A leaked version of Microsoft’s Windows 10X has appeared, and it looks like a lightweight version of Windows 10, ready to take on ChromeOS. While the OS is yet to release, a near-final working build of the OS has leaked. Windows 10X is a satripped-down version of Windows 10. It is not the upgrade or replacement of the current Windows 10 but the web OS.
- Windows 10X is a web-first OS.
- It has a new Adaptive Taskbar that features a centered design.
- Windows 10X features dynamic wallpapers change content depending on different factors.
- It provides a new user interface which can adjust depending on the posture of your device.
- It don’t require anti-virus because it is more secure and reliable.
Google’s Chromebooks have been the number one choice for students and light users for a while now. Microsoft did have Windows, but it was too heavy of an Operating System to ship in a Chromebook like device.
So, Microsoft decided to cancel their plans on making the Windows 10X a dual-screen UI, and make it an Operating System for light laptops.
Originally, it was designed for the Surface Neo- a dual-screen device with two 9-inch displays that fold out and combine to make a full 13-inch workspace.
However, Microsoft announced last year that the Surface Neo was delayed, and the Windows 10X is now being converted to a single device UI.
The Ui Design
Right off the bat, Windows 10X looks a lot cleaner and minimal than Windows 10. Take the taskbar for an example. It is usually one of the most crowded places in Windows 10, but with Windows 10X, you get a taskbar with centre aligned icons and minimum clutter.
It has also been simplified by killing off choices and making things simpler. For example, there’s no Cortana voice control or other bloatware during the setup process.
The Start Menu has also improved in Windows 10X. It now has less clutter and comes with a universal search box which allows you to search for applications, files and online content.
You also get a much cleaner quick actions tab, which pops up and shows notifications and quick toggles like Do not Disturb, Location, Volume Control, Cast, VPN, among others. A new media playback control widget has also been added to the quick actions tab.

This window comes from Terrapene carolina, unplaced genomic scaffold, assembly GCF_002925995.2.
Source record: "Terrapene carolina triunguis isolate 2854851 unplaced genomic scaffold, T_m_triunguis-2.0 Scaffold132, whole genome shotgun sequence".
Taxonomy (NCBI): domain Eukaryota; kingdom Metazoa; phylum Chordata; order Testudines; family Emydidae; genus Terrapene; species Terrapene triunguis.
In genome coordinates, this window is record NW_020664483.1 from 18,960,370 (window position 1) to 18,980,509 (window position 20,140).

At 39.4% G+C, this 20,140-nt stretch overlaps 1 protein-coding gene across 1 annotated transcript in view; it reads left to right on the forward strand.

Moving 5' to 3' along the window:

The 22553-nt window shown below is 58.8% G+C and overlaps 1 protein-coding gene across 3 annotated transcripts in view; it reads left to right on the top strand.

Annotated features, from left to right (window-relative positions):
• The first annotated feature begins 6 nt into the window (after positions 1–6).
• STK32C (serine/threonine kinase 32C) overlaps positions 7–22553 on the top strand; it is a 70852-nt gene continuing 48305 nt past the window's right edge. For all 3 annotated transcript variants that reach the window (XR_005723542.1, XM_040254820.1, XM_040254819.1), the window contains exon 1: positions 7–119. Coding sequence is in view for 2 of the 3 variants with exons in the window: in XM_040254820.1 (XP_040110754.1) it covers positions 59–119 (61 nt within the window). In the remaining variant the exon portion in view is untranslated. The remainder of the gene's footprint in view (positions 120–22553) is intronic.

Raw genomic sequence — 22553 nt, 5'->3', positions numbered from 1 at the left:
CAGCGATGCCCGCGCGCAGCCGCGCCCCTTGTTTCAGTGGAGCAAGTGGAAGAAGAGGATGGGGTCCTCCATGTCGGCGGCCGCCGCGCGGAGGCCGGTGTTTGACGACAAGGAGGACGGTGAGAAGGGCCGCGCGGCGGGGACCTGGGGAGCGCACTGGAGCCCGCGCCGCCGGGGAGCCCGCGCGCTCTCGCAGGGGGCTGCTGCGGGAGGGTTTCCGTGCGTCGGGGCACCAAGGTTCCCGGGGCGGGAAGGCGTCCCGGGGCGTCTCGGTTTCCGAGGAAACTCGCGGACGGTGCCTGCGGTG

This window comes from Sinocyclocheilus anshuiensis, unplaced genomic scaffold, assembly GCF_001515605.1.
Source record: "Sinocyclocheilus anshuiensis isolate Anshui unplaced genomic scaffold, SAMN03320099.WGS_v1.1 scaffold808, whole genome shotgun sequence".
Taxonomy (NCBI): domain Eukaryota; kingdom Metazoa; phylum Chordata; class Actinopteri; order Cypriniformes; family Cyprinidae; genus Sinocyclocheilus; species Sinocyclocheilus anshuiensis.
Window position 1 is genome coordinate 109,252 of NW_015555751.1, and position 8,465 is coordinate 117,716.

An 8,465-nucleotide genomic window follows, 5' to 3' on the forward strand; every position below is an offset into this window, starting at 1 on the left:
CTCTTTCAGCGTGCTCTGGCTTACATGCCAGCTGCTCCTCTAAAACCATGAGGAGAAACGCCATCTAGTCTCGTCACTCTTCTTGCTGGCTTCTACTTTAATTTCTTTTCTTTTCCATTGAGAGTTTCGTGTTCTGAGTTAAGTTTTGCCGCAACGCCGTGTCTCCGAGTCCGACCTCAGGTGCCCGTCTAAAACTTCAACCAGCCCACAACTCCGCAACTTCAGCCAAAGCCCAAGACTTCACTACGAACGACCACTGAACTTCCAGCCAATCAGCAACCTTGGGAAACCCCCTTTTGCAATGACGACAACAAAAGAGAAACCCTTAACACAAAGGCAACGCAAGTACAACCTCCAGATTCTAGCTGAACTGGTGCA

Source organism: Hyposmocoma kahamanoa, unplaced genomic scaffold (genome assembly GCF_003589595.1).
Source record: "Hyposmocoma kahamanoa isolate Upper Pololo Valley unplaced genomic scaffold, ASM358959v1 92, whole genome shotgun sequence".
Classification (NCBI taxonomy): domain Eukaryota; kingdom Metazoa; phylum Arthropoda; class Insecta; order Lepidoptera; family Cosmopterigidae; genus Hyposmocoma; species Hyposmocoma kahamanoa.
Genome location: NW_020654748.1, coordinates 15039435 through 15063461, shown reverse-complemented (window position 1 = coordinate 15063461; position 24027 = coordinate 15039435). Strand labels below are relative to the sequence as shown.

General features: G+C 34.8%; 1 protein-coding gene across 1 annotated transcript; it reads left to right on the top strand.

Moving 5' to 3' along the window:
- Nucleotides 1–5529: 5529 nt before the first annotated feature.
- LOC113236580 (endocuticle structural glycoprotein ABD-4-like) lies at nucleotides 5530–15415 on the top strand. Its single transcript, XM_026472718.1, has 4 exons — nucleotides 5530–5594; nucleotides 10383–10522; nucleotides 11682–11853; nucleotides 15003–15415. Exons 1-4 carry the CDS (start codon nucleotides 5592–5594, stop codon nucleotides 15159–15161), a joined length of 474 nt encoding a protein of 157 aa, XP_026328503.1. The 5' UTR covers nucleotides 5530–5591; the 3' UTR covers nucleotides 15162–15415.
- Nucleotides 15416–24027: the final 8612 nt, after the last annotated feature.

It also has a host of new animations embedded in the UI. For example, the application icons bounce when you minimise them. As of now, you don’t get an option to resize app windows.
Storage And Applications
It is a web-based OS, just like the ChromeOS, which means you can’t store files locally. You can only access files on OneDrive or an external USB storage device.
The app support is also minimal here, as it does not support x86 applications yet. Nevertheless, it does support Progressive Web Apps (PWAs) from the Edge browser and Universal Windows Platform Apps (UWPs) from the Microsoft Store.
Another feature in Windows 10X is the support for dual-apps or a split-screen. To run two applications side by side, you can simply drag an app window to the left or right. The split-screen works flawlessly here and will work even more splendidly with the dual-screen devices.
Updates And Security
Don’t we all hate updating our devices with a new Windows update? Well, it will also improve on the updates and security front.
Installation of updates will be done in the background, and a restart is all you’ll need to get it done. It will also be more secure than Windows 10.
Windows 10X is an all-new Operating System, and can’t be installed in the devices currently running Windows 10. It’ll come with fresh hardware, but right now, there is no news on which brands’ devices will ship with Windows 10X.
It doesn’t look like a lousy effort to take on ChromeOS. The UI is smoother and cleaner, and the changes are also significant.
Only time will tell how it’ll fare against Chrome OS. But by the looks of it, Windows 10X does make a worthy competitor.
Frequently Asked Questions ??
What is Windows 10X?
It is a web-first OS.
Does this replace desktop Windows 10?
No, it will release in parallel to desktop release of windows 10.
Do you need antivirus on Windows 10X?
No, and that’s one of the big things in its favour.